by The Inmate
The following is a letter I wrote to The American Prospect in response to “White-Collar Woes,” a review of Susan Reed’s book, White-Collar Sweatshop.
Dear Overworked Editors,
What is most interesting to ponder about American workers is not their dissatisfaction with work, but their seeming satisfaction. Susan Reed writes in her review of White-Collar Sweatshop [“White-Collar Woes,” April 9, 2001] “. . . there is no widespread rebellion in corporate America . . .” If we accept the proposition that most employees are satisfied then the question becomes a resounding, “Why?” This is the most important and revealing thing to consider in the business world.
Take a brief look at corporate life: most white-collar (and blue-collar) jobs have little intrinsic value, overbearing bureaucracy inhibits much potential job enjoyment, autonomy in decision-making is often an illusion and the weekend, if the employee actually gets a full one, is primarily used for recovery.
There are two reasons for the “satisfaction.” We have become a culture of work. Work defines people’s status and, more importantly, workers, now living in Nietzsche’s prophesied society void of a viable Center, seek their meaning in work. Corporations attuned to this fact rarely do anything to discourage it and many attempt to promote it for economic reasons.
Secondly, corporate culture and corporate gurus who write such “classics” as In Search of Excellence, promote work as the single most important source of meaning. The truly disturbing aspect of this is that workers have assimilated it in an almost Puritan sense, that is, they no longer need an outside source to motivate or force them to work long hours, their own guilt and ideas about “excellence” will push them into 50, 60 and 70 hour weeks—high status in the work world.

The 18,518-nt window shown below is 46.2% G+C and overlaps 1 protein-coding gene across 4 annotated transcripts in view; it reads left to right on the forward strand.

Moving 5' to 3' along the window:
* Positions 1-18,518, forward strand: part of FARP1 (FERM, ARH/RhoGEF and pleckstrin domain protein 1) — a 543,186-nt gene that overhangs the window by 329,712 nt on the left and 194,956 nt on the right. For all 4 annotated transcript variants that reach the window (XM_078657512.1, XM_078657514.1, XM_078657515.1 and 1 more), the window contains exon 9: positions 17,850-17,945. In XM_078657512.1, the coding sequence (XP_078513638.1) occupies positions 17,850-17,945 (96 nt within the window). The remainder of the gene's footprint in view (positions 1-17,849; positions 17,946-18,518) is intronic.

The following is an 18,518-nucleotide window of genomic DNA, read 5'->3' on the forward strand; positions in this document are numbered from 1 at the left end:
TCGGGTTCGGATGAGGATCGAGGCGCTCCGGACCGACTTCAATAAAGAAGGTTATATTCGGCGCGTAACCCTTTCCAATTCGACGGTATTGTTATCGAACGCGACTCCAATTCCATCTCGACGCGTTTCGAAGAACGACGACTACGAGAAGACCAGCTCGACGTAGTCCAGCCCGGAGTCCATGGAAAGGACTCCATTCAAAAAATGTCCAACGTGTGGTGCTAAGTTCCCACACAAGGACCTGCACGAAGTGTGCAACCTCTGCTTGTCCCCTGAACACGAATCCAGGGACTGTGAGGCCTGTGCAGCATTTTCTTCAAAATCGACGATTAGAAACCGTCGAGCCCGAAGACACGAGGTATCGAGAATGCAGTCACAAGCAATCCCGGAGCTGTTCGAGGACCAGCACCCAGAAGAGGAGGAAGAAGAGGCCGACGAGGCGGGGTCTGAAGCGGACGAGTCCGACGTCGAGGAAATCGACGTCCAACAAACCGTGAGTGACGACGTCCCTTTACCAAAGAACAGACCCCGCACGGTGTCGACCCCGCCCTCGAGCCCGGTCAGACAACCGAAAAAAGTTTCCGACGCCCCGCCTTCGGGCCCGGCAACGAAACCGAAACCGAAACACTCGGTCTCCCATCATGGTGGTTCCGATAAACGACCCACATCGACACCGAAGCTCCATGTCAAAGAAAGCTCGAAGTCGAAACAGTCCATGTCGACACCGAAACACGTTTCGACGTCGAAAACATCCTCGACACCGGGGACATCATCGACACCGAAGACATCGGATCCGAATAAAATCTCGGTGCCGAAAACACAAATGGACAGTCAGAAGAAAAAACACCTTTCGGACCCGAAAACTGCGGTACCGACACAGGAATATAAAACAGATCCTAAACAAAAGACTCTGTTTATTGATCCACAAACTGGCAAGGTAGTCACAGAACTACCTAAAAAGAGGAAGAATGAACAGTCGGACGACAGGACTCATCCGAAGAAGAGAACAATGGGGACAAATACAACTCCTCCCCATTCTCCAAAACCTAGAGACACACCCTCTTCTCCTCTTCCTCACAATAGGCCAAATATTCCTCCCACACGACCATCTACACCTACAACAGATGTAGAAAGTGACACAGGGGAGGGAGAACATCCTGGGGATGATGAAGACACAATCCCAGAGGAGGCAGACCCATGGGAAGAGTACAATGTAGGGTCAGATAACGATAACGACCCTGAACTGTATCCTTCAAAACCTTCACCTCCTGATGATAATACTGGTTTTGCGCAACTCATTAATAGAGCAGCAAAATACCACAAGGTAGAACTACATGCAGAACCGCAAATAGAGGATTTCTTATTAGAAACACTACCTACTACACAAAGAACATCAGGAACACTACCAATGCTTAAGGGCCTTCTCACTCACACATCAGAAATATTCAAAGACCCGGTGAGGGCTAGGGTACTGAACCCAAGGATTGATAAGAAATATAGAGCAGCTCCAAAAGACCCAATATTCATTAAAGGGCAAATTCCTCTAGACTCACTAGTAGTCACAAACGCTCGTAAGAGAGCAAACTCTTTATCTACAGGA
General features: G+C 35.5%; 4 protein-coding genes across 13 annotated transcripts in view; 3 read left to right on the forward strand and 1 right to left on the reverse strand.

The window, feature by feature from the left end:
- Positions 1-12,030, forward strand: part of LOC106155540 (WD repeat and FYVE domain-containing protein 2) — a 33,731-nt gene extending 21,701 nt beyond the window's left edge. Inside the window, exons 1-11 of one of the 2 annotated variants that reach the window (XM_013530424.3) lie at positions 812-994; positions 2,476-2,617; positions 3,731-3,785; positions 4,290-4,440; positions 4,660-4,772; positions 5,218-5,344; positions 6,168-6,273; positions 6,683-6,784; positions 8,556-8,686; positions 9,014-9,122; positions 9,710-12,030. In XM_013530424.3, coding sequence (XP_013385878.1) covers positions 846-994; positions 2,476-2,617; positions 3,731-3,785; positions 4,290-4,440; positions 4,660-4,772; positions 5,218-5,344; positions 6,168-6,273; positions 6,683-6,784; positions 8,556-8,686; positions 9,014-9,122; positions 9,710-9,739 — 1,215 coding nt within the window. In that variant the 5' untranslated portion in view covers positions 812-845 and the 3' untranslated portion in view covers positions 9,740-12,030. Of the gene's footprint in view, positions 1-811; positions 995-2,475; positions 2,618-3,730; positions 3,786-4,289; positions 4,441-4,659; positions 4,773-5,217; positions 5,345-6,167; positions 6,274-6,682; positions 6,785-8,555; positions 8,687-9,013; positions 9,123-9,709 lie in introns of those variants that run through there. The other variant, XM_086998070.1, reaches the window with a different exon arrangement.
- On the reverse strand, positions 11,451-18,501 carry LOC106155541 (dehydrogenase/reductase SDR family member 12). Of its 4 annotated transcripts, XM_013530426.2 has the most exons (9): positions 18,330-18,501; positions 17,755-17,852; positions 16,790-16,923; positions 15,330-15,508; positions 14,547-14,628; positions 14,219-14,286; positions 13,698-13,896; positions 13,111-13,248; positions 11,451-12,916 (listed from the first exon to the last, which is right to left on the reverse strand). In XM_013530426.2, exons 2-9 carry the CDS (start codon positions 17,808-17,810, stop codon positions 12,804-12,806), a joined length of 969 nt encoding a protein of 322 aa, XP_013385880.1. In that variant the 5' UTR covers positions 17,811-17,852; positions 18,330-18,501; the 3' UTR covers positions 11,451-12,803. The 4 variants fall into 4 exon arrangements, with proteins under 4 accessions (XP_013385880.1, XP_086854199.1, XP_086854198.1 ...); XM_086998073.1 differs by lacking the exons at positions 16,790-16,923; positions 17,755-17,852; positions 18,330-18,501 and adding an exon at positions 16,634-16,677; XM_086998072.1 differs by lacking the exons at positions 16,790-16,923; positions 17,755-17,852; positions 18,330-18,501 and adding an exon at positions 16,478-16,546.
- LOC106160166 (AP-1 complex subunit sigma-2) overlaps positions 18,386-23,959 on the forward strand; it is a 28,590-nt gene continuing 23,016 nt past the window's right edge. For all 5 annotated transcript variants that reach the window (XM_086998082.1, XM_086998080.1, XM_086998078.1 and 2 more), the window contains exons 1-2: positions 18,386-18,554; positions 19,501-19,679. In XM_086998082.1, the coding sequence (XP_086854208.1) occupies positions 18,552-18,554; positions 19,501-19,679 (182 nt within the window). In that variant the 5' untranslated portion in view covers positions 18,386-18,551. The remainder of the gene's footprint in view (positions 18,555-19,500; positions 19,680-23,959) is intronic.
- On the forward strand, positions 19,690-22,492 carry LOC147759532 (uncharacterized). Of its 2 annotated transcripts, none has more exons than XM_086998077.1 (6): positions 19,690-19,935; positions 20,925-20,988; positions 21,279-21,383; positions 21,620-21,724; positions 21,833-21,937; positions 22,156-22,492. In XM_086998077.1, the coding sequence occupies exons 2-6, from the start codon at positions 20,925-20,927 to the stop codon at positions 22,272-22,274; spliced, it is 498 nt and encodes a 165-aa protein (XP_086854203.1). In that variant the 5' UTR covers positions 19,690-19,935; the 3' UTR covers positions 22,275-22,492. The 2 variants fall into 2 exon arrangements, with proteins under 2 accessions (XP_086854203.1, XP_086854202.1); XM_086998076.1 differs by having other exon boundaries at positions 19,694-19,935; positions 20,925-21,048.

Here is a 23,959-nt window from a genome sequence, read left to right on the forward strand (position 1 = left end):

It is no wonder that new retirees need to be debriefed in order to deal with all the time they now possess and, ironically, had looked forward to for so much of their working lives. The corporate diet did little to prepare them for leisure–and leisure is what workers need. It is, according to Josef Pieper in Leisure, the Basis of Culture, “a form of that stillness that is the necessary preparation for accepting reality; only the person who is still can hear, and whoever is not still, cannot hear.” No wonder they call it business.
Editor, The Corporate Asylum